So you been given a persuasive essay to write and don’t know how to start it? Don’t worry we have put together a simple guide so that you will be done in no time!
What is a persuasive essay?
When writing a persuasive essay you are basically putting forward a case with the objective to win over the reader. This is done by stating evidence just like in a court of law and the reader is the jury which needs to be convinced of your position.
To be a good essay writer, it is necessary to do extensive research on the topic and have a deep understanding of both sides.
There are many ways to layout a paper and can be confusing to think about this, so here is a persuasive essay format to use that is clear to follow. Unless you have been asked to use a specific structure this will save you time.
Easy to use template:
[Insert title here relating to the topic]
This is where the overview of the argument is stated and open with the interesting ‘hook’ and then put the thesis statement here too. When thinking how to start a persuasive essay this is the best place to begin.
Body Paragraph 1
Include your evidence here to support your case and remember to backup all of your sentences with facts. Put forward the weakest point in favor of your argument and try to prioritize all your collected evidence so that you write in the correct order.
Body Paragraph 2
Make a different point that is stronger than the last to support your argument and back this up also with clear reasoning.
Body Paragraph 3
Provide a third reason and make this the strongest in the case also back this up with relevant detail.
The opposing view
Put forward the most solid points for the opposition and then clearly disprove them with supporting evidence.
Restate the thesis statement and include a summary of the core argumentative points with evidence. Also, create a final impression that is memorable.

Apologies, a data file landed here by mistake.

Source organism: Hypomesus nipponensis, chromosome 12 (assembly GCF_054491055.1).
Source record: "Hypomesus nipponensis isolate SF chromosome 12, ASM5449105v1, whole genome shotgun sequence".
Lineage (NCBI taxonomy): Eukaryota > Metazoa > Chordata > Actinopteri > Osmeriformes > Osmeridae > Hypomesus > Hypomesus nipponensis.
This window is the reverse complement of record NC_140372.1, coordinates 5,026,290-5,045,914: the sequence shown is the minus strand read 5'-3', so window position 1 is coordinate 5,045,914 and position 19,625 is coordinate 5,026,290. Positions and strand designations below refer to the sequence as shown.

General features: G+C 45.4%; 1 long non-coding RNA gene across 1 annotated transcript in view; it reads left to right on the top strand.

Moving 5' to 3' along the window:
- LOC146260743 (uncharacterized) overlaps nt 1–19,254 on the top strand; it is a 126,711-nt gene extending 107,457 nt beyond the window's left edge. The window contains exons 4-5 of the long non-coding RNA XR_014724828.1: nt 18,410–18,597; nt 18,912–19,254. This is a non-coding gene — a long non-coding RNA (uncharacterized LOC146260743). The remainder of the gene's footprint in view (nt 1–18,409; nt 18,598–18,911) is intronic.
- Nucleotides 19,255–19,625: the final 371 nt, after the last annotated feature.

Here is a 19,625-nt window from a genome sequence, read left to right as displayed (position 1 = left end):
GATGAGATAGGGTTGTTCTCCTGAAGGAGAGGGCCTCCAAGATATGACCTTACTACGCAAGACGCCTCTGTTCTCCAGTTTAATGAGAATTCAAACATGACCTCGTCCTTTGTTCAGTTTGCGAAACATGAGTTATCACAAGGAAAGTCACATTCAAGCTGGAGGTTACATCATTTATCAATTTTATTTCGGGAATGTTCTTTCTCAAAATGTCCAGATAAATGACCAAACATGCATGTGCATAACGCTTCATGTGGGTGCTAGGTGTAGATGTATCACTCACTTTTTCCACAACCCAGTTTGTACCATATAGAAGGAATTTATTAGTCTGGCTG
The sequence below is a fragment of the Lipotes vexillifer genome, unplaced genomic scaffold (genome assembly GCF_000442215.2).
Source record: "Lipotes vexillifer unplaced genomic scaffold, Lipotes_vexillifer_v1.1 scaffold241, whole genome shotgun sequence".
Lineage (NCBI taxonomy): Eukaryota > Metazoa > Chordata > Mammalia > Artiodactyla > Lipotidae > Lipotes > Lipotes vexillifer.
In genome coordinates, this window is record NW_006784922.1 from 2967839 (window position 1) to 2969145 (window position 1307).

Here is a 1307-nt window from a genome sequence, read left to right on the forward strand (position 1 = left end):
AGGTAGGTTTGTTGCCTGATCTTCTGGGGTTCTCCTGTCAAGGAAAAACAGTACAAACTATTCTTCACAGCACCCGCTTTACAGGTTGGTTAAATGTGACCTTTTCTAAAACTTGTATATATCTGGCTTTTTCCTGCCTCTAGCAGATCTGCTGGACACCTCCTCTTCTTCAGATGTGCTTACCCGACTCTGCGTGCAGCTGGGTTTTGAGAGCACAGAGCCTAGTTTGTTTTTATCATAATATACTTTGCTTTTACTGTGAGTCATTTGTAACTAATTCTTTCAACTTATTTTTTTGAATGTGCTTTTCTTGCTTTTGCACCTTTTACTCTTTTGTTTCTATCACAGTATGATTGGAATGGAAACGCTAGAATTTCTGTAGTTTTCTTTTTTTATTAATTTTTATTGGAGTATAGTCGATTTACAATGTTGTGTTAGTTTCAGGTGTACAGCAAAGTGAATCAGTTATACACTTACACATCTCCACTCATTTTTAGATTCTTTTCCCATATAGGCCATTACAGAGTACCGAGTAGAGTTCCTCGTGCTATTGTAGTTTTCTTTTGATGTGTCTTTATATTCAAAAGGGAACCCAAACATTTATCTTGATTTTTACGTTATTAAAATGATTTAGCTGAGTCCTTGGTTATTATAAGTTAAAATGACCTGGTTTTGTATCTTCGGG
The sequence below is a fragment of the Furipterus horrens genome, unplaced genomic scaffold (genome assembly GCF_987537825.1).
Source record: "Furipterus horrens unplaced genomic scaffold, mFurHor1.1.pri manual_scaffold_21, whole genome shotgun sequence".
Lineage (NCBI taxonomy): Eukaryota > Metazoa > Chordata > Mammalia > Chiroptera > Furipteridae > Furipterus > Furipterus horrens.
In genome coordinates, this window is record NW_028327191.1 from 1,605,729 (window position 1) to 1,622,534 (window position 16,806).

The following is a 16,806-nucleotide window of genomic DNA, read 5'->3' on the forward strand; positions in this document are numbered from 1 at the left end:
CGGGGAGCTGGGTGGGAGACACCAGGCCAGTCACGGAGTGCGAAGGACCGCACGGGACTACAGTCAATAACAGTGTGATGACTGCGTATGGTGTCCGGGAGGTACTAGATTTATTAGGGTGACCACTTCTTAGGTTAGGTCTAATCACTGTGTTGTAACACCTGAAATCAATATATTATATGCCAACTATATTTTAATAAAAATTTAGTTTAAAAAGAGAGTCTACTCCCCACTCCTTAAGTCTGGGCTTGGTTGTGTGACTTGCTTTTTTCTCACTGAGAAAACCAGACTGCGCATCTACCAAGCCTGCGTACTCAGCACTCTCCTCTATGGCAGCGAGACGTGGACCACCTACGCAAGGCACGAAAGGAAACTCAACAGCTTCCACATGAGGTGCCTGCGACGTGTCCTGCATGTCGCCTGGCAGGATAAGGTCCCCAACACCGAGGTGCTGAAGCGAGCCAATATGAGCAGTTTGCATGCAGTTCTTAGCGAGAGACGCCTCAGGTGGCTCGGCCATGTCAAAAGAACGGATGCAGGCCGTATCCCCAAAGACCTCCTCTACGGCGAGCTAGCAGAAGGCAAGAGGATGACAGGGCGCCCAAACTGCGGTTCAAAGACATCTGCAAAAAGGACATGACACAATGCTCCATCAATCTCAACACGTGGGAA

Four steps to writing a persuasive essay
So to write an excellent persuasive essay, it's important to break down the analysis into different elements to consider. This helps to concentrate on one particular part and also better prepare the paper for the next stage. The best way to do this is to start with the prewriting stage.
Pre- writing tips
The prewriting stage of writing a persuasive essay is crucial. Throughout this section, students should plan every aspect of the paper:
- Choose a position. The writer should choose a side and promote this angle on the given topic.
- Understand the audience. It is imperative to see if there any preconceived bias to one side or is the reader undecided?
- Do the research. An essay depends heavily on substantial, convincing evidence. Go to the library and also ask fellow professionals and teachers for help. Do not use only one source of evidence and try to get as much information as possible.
- Identify the most convincing evidence, but also look at the opposing side’s case.
Now think about how you would outline a draft for the piece, at this stage, it is important to start putting down your initial thoughts and ideas into the relevant sections.
How to outline your work
Here is a layout to help you plan your writing correctly, which will enable you to write your paper easier.
It illustrates the basic elements to focus on and what needs to be included in each section. It is also a good idea to think about the different parts in this order too.
The infographic shows a way to look at the structure and then a brief description so you can concentrate on your persuasive essay ideas.
When writing the initial outline of the persuasive essay, think about the following:
To best format is to start the introductory paragraph with a strong hook that catches the reader's attention. Include an interesting statistic or fact, question or bold quote, or an emphatic statement. For example: “People that use drugs do not deserve to go to jail.”
When it comes to the thesis statement, it should be crystal clear where the writer’s stance lies.
Writing every body paragraph should include a new point, and the sentences of each paragraph should offer significant evidence like first person examples, facts, or statistics. When stating the argument make it interesting, this can include using comparisons or describing a hypothetical situation.